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Alabama Rental Lease Agreements | Laws

An Alabama lease agreement is a document created between a landlord and tenant for the renting of property in exchange for rent. In most cases, the tenant pays rent on the first (1st) of the month and, if not paid, may be subject to late fees or an eviction (unlawful detainer). After a lease is signed it remains in effect until the end date. If either the landlord or tenant breaks the lease then the other party will be entitled to damages.

Rental Application – To properly screen a tenant by obtaining their consent to run a credit and background report.

Contents

Agreements: By Type (7)

Commercial Lease Agreement – A lease for non-residential use and is commonly calculated on a per square foot ($/sf) basis. May be for retail, office, industrial space.

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College Roommate Agreement – Between the roommates at a university to schedule cleaning, quiet, study, and any other times.

Download: Adobe PDF, Microsoft Word (.docx), OpenDocument


Lease with Option to Purchase (Lease to Own) – A standard lease that also offers the tenant the option to buy the property under predetermined conditions.

Download: Adobe PDF, Microsoft Word (.docx), OpenDocument


Month-to-Month Lease Agreement (§ 35-9A-441(b)) – A residential lease agreement with no end date. Either party may terminate the agreement at any time by providing at least thirty (30) days’ notice.

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Roommate Agreement – Allows a landlord or tenant to lease a room in a residential dwelling.

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Standard Lease Agreement – The most common type of residential contract that is for a fixed term usually lasting for one (1) year.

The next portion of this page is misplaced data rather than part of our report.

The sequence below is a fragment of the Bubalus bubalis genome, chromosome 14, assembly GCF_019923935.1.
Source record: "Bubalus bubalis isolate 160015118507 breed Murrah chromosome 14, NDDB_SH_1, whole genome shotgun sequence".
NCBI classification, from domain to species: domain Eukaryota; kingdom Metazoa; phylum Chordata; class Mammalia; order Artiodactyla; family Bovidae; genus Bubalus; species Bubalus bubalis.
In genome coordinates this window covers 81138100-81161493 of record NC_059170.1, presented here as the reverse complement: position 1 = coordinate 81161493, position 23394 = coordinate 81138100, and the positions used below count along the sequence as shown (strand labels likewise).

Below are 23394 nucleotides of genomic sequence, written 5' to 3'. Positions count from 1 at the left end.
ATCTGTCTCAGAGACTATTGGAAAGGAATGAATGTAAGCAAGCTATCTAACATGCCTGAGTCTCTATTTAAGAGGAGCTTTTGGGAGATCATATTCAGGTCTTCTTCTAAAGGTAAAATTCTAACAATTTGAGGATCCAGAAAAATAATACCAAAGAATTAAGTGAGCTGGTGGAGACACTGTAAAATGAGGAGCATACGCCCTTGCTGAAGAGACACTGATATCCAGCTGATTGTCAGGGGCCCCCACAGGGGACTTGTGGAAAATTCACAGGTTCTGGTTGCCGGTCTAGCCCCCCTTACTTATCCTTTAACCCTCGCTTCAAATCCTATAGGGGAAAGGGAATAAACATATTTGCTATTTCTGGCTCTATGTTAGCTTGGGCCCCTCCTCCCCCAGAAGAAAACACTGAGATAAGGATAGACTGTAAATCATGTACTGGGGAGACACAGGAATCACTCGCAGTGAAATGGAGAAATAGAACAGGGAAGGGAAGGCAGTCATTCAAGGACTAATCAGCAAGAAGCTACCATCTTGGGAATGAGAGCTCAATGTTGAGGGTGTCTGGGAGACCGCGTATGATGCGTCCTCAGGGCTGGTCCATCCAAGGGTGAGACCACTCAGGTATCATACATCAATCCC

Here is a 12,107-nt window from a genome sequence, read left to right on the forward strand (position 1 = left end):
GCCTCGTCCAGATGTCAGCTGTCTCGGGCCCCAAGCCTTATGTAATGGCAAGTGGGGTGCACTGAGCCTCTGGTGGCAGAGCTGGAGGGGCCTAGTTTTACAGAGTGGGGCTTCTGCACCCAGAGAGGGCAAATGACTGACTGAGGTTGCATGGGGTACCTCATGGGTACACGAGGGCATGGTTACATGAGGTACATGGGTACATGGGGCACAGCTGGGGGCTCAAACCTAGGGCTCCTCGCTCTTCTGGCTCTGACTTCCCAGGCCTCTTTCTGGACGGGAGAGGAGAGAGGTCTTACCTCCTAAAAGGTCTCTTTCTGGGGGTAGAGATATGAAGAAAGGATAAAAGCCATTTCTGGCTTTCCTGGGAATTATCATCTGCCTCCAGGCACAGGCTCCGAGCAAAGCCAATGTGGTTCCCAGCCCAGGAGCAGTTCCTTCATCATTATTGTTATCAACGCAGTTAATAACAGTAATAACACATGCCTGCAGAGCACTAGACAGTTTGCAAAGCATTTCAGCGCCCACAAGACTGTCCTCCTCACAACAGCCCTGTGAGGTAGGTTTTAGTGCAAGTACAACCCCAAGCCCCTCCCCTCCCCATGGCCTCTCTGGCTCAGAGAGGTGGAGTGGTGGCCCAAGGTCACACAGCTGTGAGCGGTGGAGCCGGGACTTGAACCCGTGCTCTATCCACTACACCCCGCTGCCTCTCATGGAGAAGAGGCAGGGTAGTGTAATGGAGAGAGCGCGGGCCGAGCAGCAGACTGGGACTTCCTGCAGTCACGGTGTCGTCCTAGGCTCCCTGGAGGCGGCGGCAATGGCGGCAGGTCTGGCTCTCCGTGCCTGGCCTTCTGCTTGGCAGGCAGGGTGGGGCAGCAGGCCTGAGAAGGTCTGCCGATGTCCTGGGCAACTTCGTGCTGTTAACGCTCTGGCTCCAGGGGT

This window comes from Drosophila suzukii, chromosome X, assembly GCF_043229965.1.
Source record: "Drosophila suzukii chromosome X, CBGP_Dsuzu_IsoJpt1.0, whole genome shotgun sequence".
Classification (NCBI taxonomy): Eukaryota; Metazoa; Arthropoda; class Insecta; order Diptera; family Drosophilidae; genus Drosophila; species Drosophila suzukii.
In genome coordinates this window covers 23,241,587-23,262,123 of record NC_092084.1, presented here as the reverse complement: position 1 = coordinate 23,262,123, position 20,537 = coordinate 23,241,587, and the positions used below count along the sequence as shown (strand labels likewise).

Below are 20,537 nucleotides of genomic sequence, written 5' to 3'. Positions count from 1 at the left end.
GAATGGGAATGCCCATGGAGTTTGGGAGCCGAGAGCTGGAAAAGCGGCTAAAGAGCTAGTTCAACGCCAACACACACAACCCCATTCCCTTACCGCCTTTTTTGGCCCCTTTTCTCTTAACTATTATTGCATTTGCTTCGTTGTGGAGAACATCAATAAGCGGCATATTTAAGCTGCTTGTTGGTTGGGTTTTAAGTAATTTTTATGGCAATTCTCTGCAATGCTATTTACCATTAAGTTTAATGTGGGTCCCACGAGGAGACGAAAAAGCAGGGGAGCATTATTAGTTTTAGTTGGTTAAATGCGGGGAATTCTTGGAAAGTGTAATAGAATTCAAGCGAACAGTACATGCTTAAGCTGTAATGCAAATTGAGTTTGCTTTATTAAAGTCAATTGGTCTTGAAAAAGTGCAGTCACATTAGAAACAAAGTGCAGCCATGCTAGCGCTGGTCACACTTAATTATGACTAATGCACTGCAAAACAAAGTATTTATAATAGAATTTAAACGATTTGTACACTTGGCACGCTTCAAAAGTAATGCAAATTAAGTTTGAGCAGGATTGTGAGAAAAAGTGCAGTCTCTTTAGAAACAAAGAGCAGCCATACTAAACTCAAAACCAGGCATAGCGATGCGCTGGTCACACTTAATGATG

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Sublease Agreement – An agreement between a tenant and a sub-tenant for either a portion or all of the space being rented. This often calls for permission of the landlord in order for a tenant to sublease the property.

Download: Adobe PDF, Microsoft Word (.docx), OpenDocument


Landlord-Tenant Laws

Disclosures

Landlord’s Information (§ 35-9A-202) – The landlord must enter the following in the rental agreement:

  • The person authorized to manage the premises; and
  • An address of the owner or someone acting on their behalf.

Landlord’s Access

General Access (§ 35-9A-303(c)) – The landlord must give the tenant at least two (2) days’ notice to the tenant’s property for repairs, inspection, alterations, or to potential lessee’s or purchasers.

Emergency Access (§ 35-9A-303(b)) – The landlord may only enter the property without the tenant’s consent in case of emergencies or pursuant to a court order.

Rent

Grace Period (§ 35-9A-161(c)) – Rent is due on that day stated in the rental agreement.

Maximum Fees ($) – No law. The landlord may charge any amount for the late fee if rent is not paid. It’s recommended late fees are included in the rental agreement.

Rent Increase Notice – No law. The landlord may raise the rent at any time with a month-to-month tenant. Although, it’s recommended to give at least thirty (30) days’ notice.

Security Deposits

Maximum Amount ($) (§ 35-9A-201(a)) – One (1) month’s rent.

Returning to Tenant (§ 35-9A-201(b)) – Landlord has sixty (60) days to return to the tenant’s forwarding address. If a forwarding address is not given, after ninety (90) days the deposit is forfeited.

Interest Required? No law. The landlord may collect the interest accruing on the tenant’s security deposit.

Separate Bank Account? No law. It’s recommended but not required for the landlord to hold the tenant’s security deposit in a separate bank account.#